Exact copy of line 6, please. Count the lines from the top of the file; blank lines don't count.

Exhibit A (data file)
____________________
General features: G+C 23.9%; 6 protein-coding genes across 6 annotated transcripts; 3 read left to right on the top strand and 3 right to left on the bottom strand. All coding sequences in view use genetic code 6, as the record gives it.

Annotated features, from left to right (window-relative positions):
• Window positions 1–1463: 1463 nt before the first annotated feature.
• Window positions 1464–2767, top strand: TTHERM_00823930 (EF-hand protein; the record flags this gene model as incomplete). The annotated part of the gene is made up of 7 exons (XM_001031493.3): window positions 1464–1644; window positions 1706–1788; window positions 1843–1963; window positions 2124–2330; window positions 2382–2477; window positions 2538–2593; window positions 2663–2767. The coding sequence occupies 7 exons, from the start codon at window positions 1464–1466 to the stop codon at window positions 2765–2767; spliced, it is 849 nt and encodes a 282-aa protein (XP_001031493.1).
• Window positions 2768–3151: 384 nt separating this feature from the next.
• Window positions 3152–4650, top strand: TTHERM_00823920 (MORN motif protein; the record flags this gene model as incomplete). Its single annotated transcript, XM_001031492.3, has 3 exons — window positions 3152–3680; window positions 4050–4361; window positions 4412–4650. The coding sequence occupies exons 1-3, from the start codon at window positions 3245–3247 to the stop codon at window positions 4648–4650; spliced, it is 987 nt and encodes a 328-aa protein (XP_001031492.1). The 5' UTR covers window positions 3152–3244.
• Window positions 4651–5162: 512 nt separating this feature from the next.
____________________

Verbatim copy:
• Window positions 3152–4650, top strand: TTHERM_00823920 (MORN motif protein; the record flags this gene model as incomplete). Its single annotated transcript, XM_001031492.3, has 3 exons — window positions 3152–3680; window positions 4050–4361; window positions 4412–4650. The coding sequence occupies exons 1-3, from the start codon at window positions 3245–3247 to the stop codon at window positions 4648–4650; spliced, it is 987 nt and encodes a 328-aa protein (XP_001031492.1). The 5' UTR covers window positions 3152–3244.